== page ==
Math at Home Math Access for Teachers
and Home Child Care Providers

CME Group Community Foundation



Inch by Inch

Using colored measuring worms, children will measure the heron’s legs in the book, Inch by Inch by Leo Lionni.

Content Area Standard Target
  • Measurement
  • Algebra
  • Understand patterns, relations, and functions
  • Understand measurable attributes of objects and the units, systems, and processes of measurement
  • Apply appropriate techniques, tools, and formulas to determine measurements
  • Sort, classify, and order objects by size, number, and other properties
  • Recognize the attributes of length, volume, weight, area, and time
  • Compare and order objects according to these attributes
  • Understand how to measure using nonstandard and standard units
  • Select an appropriate unit and tool for the attribute being measured
  • Measure with multiple copies of units of the same size, such as paper clips laid end to end
  • Use tools to measure
  • Use repetition of a single unit to measure something larger than the unit, for instance, measuring the length of a room with a single meterstick
  • Develop common referents for measures to make comparisons and estimates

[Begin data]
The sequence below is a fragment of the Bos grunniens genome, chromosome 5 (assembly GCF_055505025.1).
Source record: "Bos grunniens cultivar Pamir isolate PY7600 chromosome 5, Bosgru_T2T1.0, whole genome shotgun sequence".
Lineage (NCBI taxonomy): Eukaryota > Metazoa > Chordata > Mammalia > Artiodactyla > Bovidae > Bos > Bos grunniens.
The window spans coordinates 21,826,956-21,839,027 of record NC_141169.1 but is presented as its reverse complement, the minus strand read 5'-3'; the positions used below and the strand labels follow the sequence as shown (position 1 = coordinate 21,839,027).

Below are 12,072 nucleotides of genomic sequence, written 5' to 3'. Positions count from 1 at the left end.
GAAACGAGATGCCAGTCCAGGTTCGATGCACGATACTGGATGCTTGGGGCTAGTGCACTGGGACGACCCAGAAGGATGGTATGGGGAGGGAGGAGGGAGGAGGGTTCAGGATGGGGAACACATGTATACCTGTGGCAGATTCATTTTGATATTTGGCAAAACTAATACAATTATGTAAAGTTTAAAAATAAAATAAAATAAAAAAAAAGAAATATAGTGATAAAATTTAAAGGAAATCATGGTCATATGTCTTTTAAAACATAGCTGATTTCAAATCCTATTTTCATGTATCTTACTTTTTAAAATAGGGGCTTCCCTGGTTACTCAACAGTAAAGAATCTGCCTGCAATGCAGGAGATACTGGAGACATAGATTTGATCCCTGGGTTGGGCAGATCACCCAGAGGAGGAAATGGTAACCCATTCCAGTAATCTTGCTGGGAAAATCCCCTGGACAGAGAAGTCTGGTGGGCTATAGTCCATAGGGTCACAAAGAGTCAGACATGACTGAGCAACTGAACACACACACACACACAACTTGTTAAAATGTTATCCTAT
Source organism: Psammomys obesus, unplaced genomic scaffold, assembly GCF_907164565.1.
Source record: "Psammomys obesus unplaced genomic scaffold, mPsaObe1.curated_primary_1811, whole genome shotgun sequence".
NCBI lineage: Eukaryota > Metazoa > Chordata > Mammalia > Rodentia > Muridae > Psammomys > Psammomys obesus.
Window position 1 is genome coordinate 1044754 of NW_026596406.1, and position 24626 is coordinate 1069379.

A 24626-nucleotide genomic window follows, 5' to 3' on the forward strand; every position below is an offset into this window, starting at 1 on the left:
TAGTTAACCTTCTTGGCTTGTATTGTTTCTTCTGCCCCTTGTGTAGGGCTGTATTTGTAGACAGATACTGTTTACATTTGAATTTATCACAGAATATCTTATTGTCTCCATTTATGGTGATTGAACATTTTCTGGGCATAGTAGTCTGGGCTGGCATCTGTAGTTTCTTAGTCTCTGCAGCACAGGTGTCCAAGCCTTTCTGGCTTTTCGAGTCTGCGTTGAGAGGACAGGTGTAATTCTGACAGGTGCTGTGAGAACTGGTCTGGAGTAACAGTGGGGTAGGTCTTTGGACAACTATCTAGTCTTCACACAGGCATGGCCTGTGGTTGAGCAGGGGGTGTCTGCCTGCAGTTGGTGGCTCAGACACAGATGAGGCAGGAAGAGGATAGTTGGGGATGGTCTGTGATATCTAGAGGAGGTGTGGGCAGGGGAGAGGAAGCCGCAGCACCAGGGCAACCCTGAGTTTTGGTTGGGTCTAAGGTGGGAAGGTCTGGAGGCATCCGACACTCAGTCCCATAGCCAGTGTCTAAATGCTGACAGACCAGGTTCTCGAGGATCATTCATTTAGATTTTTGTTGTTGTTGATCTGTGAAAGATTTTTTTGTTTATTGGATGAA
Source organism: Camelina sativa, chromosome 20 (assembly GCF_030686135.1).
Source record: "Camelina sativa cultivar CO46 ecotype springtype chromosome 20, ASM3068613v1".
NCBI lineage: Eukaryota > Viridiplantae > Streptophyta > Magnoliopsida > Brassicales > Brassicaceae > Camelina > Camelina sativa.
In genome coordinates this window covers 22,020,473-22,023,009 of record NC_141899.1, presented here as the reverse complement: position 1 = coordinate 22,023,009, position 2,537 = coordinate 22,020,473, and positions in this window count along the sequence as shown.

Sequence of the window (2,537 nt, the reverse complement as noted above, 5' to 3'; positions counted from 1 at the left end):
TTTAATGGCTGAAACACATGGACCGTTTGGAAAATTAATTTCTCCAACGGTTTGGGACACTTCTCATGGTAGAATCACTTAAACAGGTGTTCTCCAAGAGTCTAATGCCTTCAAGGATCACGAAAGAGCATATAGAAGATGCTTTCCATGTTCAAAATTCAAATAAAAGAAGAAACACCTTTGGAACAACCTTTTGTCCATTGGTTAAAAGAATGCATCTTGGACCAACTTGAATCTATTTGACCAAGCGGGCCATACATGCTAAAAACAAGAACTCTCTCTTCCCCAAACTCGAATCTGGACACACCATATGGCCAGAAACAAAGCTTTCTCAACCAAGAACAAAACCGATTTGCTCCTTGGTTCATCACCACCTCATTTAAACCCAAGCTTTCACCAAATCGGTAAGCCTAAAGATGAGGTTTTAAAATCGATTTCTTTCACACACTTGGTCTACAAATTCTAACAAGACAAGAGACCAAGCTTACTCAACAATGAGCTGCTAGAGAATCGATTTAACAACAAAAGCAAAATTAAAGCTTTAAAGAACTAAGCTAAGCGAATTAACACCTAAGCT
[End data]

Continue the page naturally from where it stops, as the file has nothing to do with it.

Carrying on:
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Obtain materials Obtain the Materials
  • Inch by Inch by Leo Lionni.  Go through the book and cover up the measurements with a sticky.  Once the children have measured each of the bird’s feature’s, write in the measurement.  Don’t use the book’s given measurements.
  • Blown up copies on the various objects that the inchworm measures. (Rrobin’s tail, neck of the flamingo, tucan’s beak, heron’s legs, the tail of the pheasant, the whole of the hummingbird, and the cover of the book.) One set of worms is needed for each child.


Note: Small parts create a choking hazard for children. Make sure that all materials you choose to use for an activity or lesson with children meet safety requirements. Small parts are not appropriate for children who are 5 years of age or younger.

Introduce the activity Introduce the Activity
  1. Post a picture of the heron in your meeting area.  Make the inchworms available to use as measuring tools. Have the children estimate how many inchworms long the blades of grass are.  Record their estimates.
  2. Using the blue inchworm, demonstrate how to measure the blades of grass, along the sides of the blade, placing 1 inchworm in front of another inchworm until the blade of grass is lined up with blue inchworms. Write down the measurement next to the blade of grass.
Engage the children Engage the Children
  1. Give each student a set of the blown up copies and some inchworms.  Have the students measure each of the bird’s features and record their results.
  2. Read the book, Inch by Inch.  Pause on each of the pages that the inchworm measures (you should have a sticky covering the inchworm’s measurement)  Write down the children’s results on the sticky.  Have the children share and compare their results. Do this all the way through the book until you get to the “whole of the hummingbird”  Do not read the end of the book, save it until the second read through.